Requirements and Limitations
This topic explains the software that is required to run ChkINF and the limitations of the tool.
Starting with the Windows Driver Kit (WDK) for Windows Vista, the ChkINF tool contains a Perl interpreter that is located in the Tools\chkinf subdirectory of the WDK.
In earlier versions of the Windows Driver Kit (WDK) that were known as the Device Driver Kit (DDK), you needed a Perl interpreter installed on your computer to run ChkINF. ChkINF should work correctly with any version of Perl 5.0 or greater, but it has not been tested with any versions previous to 5.003_07.
Also, the directory in which the Perl interpreter is located must be added to the %PATH% environment variable on your system. If the installation program does not amend the path, you must do it manually.
Microsoft neither endorses nor recommends any specific third-party Perl interpreters, but ChkINF has been tested with the following Perl interpreters:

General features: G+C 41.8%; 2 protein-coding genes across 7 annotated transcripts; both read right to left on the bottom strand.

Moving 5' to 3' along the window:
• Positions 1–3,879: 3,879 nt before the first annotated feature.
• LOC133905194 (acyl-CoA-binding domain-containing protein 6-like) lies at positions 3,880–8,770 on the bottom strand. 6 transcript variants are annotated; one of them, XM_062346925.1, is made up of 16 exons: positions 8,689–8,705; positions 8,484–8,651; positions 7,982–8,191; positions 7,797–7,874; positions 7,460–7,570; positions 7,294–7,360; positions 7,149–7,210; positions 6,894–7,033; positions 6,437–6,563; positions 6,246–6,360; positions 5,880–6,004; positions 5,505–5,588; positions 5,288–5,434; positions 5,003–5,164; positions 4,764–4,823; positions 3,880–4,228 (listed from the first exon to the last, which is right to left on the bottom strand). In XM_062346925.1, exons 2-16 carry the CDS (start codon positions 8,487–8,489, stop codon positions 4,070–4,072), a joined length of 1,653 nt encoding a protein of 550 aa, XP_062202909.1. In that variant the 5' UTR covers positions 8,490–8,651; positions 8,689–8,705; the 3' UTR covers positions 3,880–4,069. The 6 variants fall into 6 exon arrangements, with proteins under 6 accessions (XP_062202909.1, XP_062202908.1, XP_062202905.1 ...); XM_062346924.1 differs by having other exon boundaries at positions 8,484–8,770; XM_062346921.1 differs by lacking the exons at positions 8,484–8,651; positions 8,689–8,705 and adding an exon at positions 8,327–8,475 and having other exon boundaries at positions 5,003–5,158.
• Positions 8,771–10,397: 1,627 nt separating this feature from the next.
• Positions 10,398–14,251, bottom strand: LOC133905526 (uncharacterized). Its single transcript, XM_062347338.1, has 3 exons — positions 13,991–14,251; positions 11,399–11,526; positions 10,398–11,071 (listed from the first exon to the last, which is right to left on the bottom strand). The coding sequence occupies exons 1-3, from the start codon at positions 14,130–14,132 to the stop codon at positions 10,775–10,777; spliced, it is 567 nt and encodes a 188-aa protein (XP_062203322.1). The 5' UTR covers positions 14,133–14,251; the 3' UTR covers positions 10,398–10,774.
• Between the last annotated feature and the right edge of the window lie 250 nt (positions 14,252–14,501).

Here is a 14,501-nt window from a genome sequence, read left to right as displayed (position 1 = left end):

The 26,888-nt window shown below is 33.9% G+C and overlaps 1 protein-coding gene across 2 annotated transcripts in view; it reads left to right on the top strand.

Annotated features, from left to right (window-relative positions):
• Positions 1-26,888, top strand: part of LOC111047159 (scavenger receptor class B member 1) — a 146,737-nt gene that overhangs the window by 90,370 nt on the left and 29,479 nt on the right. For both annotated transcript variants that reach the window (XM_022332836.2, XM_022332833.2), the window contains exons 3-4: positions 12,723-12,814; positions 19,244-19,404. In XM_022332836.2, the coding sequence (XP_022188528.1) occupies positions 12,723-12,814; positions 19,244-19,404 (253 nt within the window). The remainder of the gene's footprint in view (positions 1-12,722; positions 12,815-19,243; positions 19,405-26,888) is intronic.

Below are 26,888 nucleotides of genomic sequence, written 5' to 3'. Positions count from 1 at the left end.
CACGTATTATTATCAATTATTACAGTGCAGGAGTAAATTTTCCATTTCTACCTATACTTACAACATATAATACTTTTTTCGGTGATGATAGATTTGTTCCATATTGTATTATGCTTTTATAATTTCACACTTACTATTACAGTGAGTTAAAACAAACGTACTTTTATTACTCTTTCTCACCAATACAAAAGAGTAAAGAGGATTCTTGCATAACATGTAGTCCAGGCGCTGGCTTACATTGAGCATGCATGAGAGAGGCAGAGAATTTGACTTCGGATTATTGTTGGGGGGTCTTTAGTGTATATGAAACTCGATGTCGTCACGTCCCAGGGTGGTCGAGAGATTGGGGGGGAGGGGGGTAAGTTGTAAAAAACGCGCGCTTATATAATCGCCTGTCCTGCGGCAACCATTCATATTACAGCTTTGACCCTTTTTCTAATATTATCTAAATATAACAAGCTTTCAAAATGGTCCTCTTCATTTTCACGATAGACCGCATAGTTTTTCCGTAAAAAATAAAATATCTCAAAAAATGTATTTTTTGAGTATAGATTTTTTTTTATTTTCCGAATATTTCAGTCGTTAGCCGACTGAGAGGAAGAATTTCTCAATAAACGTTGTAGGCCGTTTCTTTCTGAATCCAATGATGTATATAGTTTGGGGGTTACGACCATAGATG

GNU Perl 5.005_02 compiled for Win32
GNU Perl 5.6.0 compiled for Win32
Perl for Win32 5.003_07 from ActiveWare Internet Corp.
ActivePerl 18.104.22.1681 from ActiveState (see the ActiveState website)
To validate Include and Needs directives in an INF file, you must run ChkINF on the operating system for which the INF file is designed.
ChkINF does not support INF files for Windows 98 or Windows Me.
ChkINF validates elements of an INF file specific to a device setup class only for the device setup classes listed in the chkinf.htm file (located in the Tools\chkinf subdirectory of the Windows Driver Kit [WDK].)
ChkINF has limited support for INF files in Unicode format, including Unicode Big Endian and UTF8, but it cannot interpret all extended characters. To validate an INF file in Unicode format, save the file as an ASCII text file before running ChkINF.
ChkINF does not verify the registry keys set by an INF file.
ChkINF incorrectly reports an error if a named service uses different binary names on the x86-based and Itanium-based platforms.